Abstract

Optical add/drop multiplexers (OADMs) were first introduced seven years ago as a technology to add more capacity to fiber. The ability to light multiple wavelengths running different speeds and protocols on the same facility was seen as an excellent alternative to the tremendous expense of constructing new fiber builds. During the first years of deployments, OADM manufacturers sought to increase the number of wavelengths that could be squeezed onto a fiber and increase the distance they could be driven. As a result, today’s wavelength division multiplexing (WDM) technology provides the potential for tremendous capacity. However, very few deployed networks have ever reached their full potential, not because of a lack of demand, but rather because of the issues associated with operating these systems. Early WDM deployments have proven to be too difficult and expensive to operate, thereby limiting the ability to achieve the full capacity potential. This paper examines the limitations of traditional OADMs, and looks at the recent advances in WDM equipment that have eliminated these problems.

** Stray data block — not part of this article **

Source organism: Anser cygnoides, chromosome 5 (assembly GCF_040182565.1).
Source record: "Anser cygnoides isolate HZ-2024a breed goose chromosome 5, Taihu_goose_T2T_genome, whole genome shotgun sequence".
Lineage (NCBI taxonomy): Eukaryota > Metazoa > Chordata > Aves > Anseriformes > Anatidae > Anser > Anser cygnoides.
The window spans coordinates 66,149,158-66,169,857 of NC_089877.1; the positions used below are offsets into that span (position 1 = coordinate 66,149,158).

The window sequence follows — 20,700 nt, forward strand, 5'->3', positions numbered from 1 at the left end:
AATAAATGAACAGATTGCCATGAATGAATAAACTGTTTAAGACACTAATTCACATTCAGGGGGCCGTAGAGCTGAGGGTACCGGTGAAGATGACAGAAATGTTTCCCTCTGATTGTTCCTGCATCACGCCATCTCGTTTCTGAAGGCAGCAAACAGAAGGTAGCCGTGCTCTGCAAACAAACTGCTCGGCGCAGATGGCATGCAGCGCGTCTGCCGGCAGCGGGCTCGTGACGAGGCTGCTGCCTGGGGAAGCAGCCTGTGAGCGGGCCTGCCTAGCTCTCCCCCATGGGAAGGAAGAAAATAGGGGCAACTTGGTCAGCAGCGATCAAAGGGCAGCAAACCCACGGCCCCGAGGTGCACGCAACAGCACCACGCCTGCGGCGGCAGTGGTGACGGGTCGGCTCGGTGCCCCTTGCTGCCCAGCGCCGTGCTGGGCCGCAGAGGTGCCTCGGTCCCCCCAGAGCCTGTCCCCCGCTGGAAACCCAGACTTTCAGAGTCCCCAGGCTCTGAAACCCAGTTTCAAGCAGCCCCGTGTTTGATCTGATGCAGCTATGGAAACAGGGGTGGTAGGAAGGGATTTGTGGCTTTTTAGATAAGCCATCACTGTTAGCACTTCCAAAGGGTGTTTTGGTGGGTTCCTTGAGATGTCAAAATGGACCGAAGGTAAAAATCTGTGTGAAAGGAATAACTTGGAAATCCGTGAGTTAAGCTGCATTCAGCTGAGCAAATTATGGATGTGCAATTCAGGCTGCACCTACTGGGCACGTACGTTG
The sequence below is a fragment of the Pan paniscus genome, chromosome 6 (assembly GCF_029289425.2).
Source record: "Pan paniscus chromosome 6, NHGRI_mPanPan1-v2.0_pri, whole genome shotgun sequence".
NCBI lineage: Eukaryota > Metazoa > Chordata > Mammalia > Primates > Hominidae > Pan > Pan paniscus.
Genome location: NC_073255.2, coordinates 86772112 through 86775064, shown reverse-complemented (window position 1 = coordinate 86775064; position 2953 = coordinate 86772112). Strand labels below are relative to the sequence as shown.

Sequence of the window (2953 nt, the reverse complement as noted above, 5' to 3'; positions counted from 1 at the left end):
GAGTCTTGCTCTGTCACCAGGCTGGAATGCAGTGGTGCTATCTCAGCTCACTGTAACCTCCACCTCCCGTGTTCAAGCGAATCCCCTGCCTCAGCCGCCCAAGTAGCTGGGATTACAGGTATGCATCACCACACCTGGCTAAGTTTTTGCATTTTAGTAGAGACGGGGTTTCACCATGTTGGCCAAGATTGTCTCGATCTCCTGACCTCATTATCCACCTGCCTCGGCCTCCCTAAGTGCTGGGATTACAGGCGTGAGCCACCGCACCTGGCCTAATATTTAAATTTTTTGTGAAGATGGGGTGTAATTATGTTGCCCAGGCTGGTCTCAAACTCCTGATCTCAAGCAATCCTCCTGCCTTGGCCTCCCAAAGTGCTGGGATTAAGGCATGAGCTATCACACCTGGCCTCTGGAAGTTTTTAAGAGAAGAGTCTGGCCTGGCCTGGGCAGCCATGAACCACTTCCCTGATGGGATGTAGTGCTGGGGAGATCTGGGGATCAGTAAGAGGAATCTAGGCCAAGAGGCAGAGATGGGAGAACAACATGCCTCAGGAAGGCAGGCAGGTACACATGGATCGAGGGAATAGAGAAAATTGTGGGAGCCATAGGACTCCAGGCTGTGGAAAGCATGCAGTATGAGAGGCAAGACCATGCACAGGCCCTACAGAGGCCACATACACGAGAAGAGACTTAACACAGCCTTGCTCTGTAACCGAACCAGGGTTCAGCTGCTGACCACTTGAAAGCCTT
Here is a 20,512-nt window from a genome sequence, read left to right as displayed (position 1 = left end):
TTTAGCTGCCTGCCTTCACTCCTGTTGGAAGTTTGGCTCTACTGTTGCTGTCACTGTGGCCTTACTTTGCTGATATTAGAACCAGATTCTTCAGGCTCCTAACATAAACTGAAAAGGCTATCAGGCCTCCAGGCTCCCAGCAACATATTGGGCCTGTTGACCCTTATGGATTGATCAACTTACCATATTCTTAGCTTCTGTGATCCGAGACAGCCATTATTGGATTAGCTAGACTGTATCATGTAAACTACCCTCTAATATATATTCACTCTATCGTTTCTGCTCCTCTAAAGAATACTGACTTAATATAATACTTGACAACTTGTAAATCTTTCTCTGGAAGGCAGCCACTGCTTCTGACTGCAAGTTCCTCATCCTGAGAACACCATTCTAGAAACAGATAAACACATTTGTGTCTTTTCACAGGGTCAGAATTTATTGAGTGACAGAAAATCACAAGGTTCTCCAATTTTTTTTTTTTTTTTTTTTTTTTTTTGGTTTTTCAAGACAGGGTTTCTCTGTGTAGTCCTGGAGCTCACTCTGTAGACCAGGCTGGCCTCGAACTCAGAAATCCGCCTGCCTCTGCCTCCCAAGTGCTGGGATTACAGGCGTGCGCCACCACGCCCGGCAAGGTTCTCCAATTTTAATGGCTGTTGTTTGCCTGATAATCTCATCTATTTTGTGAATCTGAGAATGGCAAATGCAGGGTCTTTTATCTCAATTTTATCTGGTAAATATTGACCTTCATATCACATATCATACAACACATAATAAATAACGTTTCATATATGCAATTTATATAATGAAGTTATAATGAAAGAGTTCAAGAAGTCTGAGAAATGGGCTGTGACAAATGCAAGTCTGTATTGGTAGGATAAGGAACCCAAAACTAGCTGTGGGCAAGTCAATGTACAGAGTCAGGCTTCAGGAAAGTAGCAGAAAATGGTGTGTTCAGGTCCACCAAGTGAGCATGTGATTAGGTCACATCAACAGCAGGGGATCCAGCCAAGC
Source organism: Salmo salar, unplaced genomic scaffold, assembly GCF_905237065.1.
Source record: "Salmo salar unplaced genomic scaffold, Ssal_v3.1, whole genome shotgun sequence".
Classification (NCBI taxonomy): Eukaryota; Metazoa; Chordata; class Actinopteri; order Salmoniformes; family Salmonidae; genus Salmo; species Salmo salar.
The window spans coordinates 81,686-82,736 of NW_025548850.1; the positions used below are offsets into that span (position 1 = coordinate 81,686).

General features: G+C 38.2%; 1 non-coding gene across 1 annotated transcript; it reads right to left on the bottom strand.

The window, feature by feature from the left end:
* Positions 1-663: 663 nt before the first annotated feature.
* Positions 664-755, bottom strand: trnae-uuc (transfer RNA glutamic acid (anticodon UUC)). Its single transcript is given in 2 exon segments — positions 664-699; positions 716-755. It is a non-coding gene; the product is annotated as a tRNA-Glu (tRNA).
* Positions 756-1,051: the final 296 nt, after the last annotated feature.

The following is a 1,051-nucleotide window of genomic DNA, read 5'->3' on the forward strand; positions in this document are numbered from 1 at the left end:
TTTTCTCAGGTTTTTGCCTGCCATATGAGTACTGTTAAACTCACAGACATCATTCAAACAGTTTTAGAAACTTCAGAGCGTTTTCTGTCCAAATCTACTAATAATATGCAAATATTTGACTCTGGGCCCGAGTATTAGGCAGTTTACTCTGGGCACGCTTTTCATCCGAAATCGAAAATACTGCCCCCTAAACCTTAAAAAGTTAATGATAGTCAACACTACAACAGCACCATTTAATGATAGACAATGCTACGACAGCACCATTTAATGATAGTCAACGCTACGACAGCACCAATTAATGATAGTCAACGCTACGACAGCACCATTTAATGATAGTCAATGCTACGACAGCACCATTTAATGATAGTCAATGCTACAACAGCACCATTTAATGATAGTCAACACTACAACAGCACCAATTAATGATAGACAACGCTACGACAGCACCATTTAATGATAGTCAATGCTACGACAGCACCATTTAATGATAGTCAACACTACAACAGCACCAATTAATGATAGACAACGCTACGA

© 2005 Optical Society of America

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